Navigating the Conflict Between Cost-Effective Care and Aging Facilities
October 28, 2014 | Mark Furgeson
As the healthcare industry continues to evolve, many organizations struggle with the inherent conflict between cost-effective care and aging/overbuilt acute care facilities. Will reform improve patient care? Absolutely, but only if it creates a well-coordinated delivery system with facilities that are efficient and competitive. In this series, we discuss principles to guide investment in inpatient environments.
The logic is simple. According to an ASHE analysis performed by TME Engineers, it costs nearly $49/year to maintain one square foot of I2 hospital space, less than half that to maintain a business occupancy MOB, and a fraction to maintain the corner pharmacy where retail clinics operate.
The reality of choosing the most cost-effective location for caregiving is complex. American healthcare is stuck in the middle ground between fee-for-service sick care and capitated managed wellness, causing perplexing market and motivational dynamics. The Two Midnight Rule testifies to the complexity of categorizing inpatient and outpatients inside the hospital. But change is coming. As reimbursement metrics mature, it could arrive more quickly than one might expect.
The safe bet is to size new facilities conservatively (in terms of delivery units and room sizes) and create allowances for a strong, flexible growth plan in the eventuality of increased patient volumes.
FreemanWhite also recommends combining multiple building occupancies under one roof or in connected facilities that allow inpatient and outpatient volumes to grow and fluctuate independently.
At a 71-bed hospital in the Midwest, 80% of patients who come to the hospital campus do so as an outpatient, a trend that is expected to continue with healthcare reform. FreemanWhite right-sized the hospital based upon appropriate, future inpatient volumes and expansion/relocation of outpatient services to manage the health of newly insured patients as they join the system.
Differing substantially from the typical “Large Hospital/Small MOB” model seen on many hospital campuses, FreemanWhite proposed a disease-based “Small Hospital/Large MOB” solution to capture and manage patients with commonly treated conditions prevalent in the service area.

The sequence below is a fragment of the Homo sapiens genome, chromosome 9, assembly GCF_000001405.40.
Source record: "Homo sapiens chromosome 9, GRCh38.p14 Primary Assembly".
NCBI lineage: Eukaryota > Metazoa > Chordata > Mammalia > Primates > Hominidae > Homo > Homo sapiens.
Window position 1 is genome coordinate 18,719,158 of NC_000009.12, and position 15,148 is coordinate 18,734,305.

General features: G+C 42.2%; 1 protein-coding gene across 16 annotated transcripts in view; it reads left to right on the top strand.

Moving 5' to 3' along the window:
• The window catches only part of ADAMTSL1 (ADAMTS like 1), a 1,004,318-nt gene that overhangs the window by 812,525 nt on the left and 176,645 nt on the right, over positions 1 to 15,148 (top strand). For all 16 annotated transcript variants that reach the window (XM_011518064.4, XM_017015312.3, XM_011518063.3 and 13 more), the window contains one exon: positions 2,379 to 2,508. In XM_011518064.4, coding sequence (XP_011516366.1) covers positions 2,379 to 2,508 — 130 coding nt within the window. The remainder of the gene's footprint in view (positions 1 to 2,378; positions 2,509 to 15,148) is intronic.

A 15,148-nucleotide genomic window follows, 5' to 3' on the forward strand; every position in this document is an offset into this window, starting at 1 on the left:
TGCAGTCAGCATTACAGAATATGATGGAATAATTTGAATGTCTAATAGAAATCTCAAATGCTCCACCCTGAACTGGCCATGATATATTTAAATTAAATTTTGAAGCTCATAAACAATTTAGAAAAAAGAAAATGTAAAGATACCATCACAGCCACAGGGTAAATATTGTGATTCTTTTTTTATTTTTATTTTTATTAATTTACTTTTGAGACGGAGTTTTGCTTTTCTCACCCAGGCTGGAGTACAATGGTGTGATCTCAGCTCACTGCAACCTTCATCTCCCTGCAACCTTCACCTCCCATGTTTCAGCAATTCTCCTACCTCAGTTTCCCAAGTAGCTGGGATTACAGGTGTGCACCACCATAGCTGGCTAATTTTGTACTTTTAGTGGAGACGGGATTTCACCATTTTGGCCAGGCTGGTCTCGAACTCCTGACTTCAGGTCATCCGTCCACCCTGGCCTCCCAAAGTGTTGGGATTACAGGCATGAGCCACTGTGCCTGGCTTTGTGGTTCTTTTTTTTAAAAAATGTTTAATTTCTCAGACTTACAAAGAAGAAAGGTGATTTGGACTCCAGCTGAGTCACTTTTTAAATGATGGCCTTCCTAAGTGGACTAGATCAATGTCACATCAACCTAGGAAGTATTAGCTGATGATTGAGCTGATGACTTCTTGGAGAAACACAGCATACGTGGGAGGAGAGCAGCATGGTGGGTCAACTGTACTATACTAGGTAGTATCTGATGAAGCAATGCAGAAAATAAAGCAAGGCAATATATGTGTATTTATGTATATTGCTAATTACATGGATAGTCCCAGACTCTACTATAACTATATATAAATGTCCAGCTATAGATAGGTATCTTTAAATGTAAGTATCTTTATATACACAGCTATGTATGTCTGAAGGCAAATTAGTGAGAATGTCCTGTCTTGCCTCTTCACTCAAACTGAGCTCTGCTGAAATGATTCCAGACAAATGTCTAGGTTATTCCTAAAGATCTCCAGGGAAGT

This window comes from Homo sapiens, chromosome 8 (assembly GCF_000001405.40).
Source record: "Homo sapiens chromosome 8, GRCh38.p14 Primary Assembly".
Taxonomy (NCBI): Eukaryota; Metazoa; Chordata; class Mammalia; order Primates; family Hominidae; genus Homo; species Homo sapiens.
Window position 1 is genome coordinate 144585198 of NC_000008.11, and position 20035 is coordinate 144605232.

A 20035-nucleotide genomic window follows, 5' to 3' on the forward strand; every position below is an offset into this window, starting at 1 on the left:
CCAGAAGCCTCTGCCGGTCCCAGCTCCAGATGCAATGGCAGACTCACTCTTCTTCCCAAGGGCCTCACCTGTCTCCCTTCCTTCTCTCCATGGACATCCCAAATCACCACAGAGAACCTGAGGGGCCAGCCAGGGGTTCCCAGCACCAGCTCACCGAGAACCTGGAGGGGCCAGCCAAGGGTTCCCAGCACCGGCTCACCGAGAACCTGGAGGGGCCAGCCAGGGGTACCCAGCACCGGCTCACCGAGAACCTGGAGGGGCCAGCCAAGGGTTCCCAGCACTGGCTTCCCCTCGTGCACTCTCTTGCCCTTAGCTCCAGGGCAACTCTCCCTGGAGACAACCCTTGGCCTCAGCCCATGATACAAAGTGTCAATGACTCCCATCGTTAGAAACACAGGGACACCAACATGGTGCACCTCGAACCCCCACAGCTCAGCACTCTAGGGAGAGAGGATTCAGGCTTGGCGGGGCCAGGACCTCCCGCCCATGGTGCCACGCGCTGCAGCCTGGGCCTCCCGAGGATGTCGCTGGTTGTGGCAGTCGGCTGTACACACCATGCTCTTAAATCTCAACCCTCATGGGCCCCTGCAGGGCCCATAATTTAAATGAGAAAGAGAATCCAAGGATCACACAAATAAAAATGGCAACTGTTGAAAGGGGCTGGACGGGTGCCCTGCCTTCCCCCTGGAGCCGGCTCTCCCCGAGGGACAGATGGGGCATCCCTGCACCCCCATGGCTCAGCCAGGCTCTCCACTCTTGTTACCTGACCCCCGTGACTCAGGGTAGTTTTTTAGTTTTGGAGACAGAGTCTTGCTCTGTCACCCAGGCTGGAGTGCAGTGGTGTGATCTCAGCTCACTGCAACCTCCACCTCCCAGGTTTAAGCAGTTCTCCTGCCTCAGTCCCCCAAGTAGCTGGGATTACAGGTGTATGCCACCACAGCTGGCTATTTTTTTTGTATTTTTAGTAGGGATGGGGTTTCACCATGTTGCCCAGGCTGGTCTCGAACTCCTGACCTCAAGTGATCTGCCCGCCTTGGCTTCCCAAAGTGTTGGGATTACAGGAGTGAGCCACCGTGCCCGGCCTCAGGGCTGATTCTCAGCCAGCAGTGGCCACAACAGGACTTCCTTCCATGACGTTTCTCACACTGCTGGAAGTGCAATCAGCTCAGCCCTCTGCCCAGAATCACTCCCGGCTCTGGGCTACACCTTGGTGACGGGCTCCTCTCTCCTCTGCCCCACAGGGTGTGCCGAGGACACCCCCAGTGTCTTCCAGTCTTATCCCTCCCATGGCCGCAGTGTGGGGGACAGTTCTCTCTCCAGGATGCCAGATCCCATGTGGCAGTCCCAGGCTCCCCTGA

In the proposed solution, new and existing inpatient and outpatient buildings connect to one another through a retail concourse, enabling patients to treat the facility as a one-stop-shop rather than driving and parking to see multiple specialists on campus. An urgent care “instacare” is designed to supplement the emergency department by siphoning vertical patients to less costly treatment space.
A disease-based model promises economies of scale. Instead of individual clinics for each provider, each with their own exam rooms, support, and waiting, one large clinic is designed to house multiple providers with shared spaces. The clinic can accordion up or down depending upon volumes.
ABOUT THE AUTHOR Mark Furgeson AIA ACHA
Mark is an adjunct professor at Cornell University co-teaching a course on the intersection of policy and design in the School of Design and Environmental Analysis. The course investigates Evidence Based Design (EBD) with the intention of clarifying the uncertainty regarding scientific evidence and the investment in facilities. This experience provides FreemanWhite access to world class research and a unique perspective regarding the components of EBD that are most beneficial to healthcare.
Have a question for Mark? Mark@freemanwhite.com
You May Also Like
October 29, 2014
October 30, 2014